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Power pools: a possible solution to Africa’s power conundrum

African nations have turned to the concept of power pools to address the continent's energy deficit and foster regional cooperation. (Image source: Synergy Consulting)

According to Synergy Consulting, an independent global firm at the forefront of financial advisory, power pools offer significant potential for addressing Africa’s energy challenges

In the realm of energy infrastructure, Africa stands at a pivotal juncture. The continent, with its ever-expanding population and growing economy, faces a pressing need for reliable and sustainable energy sources.

To give a deeper understanding of the present condition of utilities in Africa, as of 2022, an estimated 600 million people, or about 43% of the African population, lack access to electricity, according to the International Energy Agency. This lack of electricity makes it harder for people to meet their basic needs, stifles businesses, and discourages investment. The issue at hand is not just the scarcity of electricity but also a mismatch between the demand and supply of such power among different regions.

In response, African nations have turned to the concept of power pools to address the continent's energy deficit and foster regional cooperation. Power pools, also known as regional electricity interconnection projects, consist of the integration of electricity grids across neighboring countries allowing for the sharing of electricity, enabling countries to pool their generating capacities and optimise energy distribution.

Three major power pools operating in Africa are the Southern African Power Pool (SAPP), the West African Power Pool (WAPP), and the Eastern Africa Power Pool (EAPP).

Power pool problems

While power pools offer immense potential for addressing Africa's energy challenges, they also face hurdles. The members of these power pools which are traditional government utilities have not been able to attract investments in generation, transmission, and last-mile grid connectivity due to financial inefficiencies and a long development cycle. This leads to a mismatch between demand and supply of power across the region.

Hence, to provide a sustainable solution and ensure implementation benefits, these power pools need a model that can be placed in a mutually beneficial relationship with the member countries.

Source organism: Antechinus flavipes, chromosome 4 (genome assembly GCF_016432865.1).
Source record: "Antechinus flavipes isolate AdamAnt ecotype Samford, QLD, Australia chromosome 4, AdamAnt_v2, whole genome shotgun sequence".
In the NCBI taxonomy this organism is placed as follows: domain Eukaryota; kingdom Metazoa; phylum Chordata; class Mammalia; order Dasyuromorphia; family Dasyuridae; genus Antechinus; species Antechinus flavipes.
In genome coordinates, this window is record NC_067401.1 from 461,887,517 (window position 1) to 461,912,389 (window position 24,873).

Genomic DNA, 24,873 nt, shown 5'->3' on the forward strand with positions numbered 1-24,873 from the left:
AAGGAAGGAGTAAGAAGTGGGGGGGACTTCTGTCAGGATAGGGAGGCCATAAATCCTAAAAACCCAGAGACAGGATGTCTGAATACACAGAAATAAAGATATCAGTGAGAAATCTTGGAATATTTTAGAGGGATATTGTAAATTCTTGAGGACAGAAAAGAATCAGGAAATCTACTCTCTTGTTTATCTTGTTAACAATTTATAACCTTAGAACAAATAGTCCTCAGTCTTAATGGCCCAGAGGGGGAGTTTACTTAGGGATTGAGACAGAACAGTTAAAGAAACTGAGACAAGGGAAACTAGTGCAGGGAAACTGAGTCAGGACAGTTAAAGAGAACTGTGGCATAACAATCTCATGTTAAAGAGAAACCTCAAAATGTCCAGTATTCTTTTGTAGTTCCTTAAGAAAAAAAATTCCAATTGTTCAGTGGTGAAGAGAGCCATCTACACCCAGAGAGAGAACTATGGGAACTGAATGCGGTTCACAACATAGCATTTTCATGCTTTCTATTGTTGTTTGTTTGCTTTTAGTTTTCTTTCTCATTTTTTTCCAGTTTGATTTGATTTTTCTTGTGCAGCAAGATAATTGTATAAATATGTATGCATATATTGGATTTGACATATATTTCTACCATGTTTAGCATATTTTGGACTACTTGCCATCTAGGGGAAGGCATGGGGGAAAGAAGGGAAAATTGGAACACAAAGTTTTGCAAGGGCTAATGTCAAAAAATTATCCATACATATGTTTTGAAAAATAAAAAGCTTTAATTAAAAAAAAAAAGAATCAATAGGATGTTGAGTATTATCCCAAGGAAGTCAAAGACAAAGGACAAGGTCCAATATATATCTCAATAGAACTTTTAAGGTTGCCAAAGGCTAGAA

Actionable alternatives

The two potential alternatives for transitioning from the 'single buyer, single seller' model in Africa are either providing private players with direct access to power pools or replacing traditional utilities with a reliable and established power aggregator.

Empirical evidence suggests that an increasing number of IPPs have started accessing these pools providing a more reliable avenue for power demand. Recently, Emerging Markets Energy Services Company (EMESCO) and Solar Century Africa (SCA) have joined hands with SAPP. These two IPPs get direct access to the pool and aim to address the energy shortfall in Southern Africa.

This solution is not only beneficial for the power pools but also for the IPPs as it offers an alternative to the single buyer model. The power pools can:
• Provide a platform to diversify demand risk.
• Provide avenues for collaboration with other energy stakeholders in the region.
• Enhance the creditworthiness of IPPs due to a diversified pool of buyers thereby attracting investment and funding opportunities.

Another solution to the problem could be to have a private aggregator between the IPPs and the power pools. A similar model has been implemented by Africa GreenCo (AGC). GreenCo aims to act as a creditworthy counterparty for IPPs to support the growth of incremental generation capacity and sell that power to a diversified portfolio of buyers (including SAPP) through power supply agreements. Recent developments in South Africa see emerging power aggregators such as Discovery Green and ETANA Energy, who are planning to foray into the same space.

The efficiency of the power pools and aggregators along with their contribution to Africa’s economy is yet to be validated, however, if implemented with robust measures in place it can prove to solve Africa’s long-standing power conundrum.

For more details on these and Synergy’s services, visit the company website:

This article is authored by Synergy Consulting IFA. For more information, reach out to: This email address is being protected from spambots. You need JavaScript enabled to view it.

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